EU Elections In Perspective: The European centre’s fight against ‘democratic change’ is failing

Ben Wray

CommonSpace is interviewing political commentators from different perspectives on the EU ahead of European elections on 23 May. In the third interview, CommonSpace spoke to Mathew Rose, investigative journalist based in Berlin and editor of the pan-European left website Brave New Europe, about the Europe-wide dynamics at play in the EU elections.

EU OFFICIALS have been worried for months that the European elections on Thursday 23 May will focus a tidal wave of populist anger against their institutions and established political forces in their own countries.

Some polling suggests that EU critical parties could take up to 35 per cent of the seats in the European Parliament, making them the second biggest force in Brussels – a significant moral blow to the institution.

For one view on the election, CommonSpace spoke to Mathew Rose, investigative journalist and editor of Brave New Europe.

CommonSpace: What is the picture across Europe – are we expecting a surge from the populist right?

Rose: This EU election is not about a surge to the right or the left. It is a referendum on the credibility of centrist parties. They have lost the trust of their citizens; some parties, as we have seen with the Social Democrats in some EU nations, forever. Many Europeans have realised that their politicians do not represent their interests, but those of international corporations and the EU hegemon, Germany. Add to this the rampant corruption, legal and illegal, among Europe’s political class. The centrist parties are responsible for their own crisis. They had always assumed that their was no alternative to their parties. Typical hubris.

CS: Why is the national/populist right the main force driving political dissent against the centre in Europe right now?

R: This did not have to happen. Most Europeans simply want a government which serves their interests, be it restoring their pre-financial crisis income, public services, quality of life. We shall also see an increasing demand for politicians to start taking real steps to reverse climate change, not simply passing resolutions that there is a climate emergency. The left often has the best policies in many EU nations, but lacks the necessary credibility and integrity.

What the political class does not understand is that people have the feeling that they have nothing more to lose and vote for parties not necessarily out of conviction, but in the hope that something, anything, will improve. They know that with the centrist parties the situation will only become worse.

CS: Are these forces really ranged against the EU as such, or are they more concerned with domestic frustrations?

R: Many of the parties on the extreme Right began as anti-EU parties. In the meantime, where they realise they have a portion of EU power within reach, they have backed away from that position.

Politically there is no real difference. The EU centrists are just as anti-democratic as the far-right, because neoliberalism can only function where democracy is reduced to a minimum – to folklore. The EU is run by corporate interests who buy political power. One cannot repeat often enough that fascism was originally called “Corporatism” in Italy, because it took the power away from the people and gave it to the capitalist class. If the centrists continue losing support, the international corporations will have no difficulty replacing them with far-right parties, as long as these deliver what is required of them. Before we reach that point, we shall probably see the centrists try to form an alliance with the far right.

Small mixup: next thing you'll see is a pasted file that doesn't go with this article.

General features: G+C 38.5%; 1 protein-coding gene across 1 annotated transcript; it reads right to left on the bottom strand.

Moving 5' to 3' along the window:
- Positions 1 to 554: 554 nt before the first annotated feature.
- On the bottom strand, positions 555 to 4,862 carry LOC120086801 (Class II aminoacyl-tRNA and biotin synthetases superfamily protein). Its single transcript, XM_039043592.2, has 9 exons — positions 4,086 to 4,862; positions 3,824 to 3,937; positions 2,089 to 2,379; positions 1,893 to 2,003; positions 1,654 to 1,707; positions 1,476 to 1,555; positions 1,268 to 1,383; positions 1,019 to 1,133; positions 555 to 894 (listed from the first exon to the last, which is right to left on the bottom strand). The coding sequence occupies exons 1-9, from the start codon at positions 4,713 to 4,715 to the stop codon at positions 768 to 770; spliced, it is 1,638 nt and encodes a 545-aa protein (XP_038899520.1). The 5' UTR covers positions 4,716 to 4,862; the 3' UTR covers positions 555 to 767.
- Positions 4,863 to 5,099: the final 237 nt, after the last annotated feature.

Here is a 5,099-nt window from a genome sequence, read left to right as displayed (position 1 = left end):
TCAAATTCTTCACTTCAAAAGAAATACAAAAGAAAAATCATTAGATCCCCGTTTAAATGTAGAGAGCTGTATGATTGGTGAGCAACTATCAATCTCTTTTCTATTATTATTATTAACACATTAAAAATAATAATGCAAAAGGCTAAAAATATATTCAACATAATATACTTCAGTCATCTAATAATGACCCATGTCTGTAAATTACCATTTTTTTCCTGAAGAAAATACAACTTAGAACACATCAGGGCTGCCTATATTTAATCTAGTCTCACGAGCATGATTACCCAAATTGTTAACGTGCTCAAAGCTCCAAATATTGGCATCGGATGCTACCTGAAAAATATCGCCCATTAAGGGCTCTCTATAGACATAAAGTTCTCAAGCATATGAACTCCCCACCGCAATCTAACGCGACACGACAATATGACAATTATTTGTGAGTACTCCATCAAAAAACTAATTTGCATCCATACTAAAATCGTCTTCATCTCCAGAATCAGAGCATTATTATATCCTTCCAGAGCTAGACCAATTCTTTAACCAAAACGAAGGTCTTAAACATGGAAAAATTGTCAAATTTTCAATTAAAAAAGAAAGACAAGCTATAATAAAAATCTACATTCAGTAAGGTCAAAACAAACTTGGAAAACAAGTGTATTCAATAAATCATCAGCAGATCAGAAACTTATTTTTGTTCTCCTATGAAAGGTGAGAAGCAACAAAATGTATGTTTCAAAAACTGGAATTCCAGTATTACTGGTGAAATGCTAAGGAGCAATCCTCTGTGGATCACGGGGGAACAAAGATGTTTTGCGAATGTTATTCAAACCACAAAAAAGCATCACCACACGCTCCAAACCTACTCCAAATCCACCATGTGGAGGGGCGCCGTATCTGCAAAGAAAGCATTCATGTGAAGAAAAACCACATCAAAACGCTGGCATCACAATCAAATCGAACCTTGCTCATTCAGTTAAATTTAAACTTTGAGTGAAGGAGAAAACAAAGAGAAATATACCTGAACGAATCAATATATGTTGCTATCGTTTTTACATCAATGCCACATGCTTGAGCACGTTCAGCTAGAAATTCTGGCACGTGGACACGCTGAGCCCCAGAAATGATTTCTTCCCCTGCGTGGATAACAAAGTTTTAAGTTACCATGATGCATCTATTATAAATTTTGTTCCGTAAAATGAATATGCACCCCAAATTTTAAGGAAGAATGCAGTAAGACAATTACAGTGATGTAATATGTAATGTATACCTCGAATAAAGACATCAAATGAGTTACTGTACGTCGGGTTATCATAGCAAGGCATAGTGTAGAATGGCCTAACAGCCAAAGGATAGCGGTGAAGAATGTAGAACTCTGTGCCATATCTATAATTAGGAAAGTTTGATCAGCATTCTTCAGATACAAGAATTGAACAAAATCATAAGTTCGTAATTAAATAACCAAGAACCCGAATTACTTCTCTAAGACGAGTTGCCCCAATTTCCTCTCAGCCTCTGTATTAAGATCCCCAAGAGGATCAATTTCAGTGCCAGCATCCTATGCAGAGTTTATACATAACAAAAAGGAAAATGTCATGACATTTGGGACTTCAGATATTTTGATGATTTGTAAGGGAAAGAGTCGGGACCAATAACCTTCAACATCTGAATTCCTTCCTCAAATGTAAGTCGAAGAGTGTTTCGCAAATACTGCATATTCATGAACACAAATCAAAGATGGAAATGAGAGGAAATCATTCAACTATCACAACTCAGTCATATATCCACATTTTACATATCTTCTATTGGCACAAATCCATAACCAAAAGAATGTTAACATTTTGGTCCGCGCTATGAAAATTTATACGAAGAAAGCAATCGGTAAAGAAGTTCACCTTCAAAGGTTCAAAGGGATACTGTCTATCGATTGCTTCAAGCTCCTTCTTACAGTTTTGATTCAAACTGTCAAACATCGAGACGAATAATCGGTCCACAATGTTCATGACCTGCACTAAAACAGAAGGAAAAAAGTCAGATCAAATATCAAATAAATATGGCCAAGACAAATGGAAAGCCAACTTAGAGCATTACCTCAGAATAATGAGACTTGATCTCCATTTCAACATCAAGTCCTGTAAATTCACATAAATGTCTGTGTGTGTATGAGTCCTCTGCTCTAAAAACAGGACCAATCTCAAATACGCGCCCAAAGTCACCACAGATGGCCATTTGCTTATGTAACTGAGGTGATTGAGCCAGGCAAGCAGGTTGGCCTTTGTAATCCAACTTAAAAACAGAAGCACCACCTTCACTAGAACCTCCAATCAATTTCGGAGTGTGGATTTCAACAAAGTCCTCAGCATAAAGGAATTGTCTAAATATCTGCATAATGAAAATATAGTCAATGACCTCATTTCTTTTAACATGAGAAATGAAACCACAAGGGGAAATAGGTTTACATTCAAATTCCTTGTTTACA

CS: Are their any significant forces on the left challenging the EU establishment?

R: What most people do not understand is that there are two lefts in Europe. What I call the “old left”, which is infected by its Stalinist past. Many of these old leftists are not even aware of this, but it always reappears. Then we have the “new left”, which does not mean that you have to be a millennial to represent its values as we are seeing with Jeremy Corbyn and Bernie Sanders (it is great to see a young woman, Alexandria Ocasio-Cortez at the forefront), although there is a clear generational conflict. These are people who do not want to be dictated to by the party leadership, but want to participate in democratic processes. Nor do they simply want to restore the old system with a more humane character and more bicycle lanes. They want major changes in society. With the threat of climate change we really do not have much choice.

CS: What is the impact of Brexit on these developments?

R: Personally, and I speak for myself, not for our website Brave New Europe, Brexit was a referendum on the centrist political class, whose reason for existence is the neoliberal EU. But Brexit is much more, despite the complicated situation due to its rightist leadership; it is a class conflict. The winners of EU policy versus the losers.

What has changed is that the EU, due to its neoliberal policy, has decimated much of the middle class and what would have become the middle class – the millennials. The middle class were the true supporters of EU idealism. The social and class balance has tipped in the other direction. In the UK you have to have very deep-rooted class antagonisms to support the EU these days. Brexit was an opportunity to resolve this conflict, but contradicted the interests of the centrists, who have done everything to block democratic change.

Picture: Ella_87

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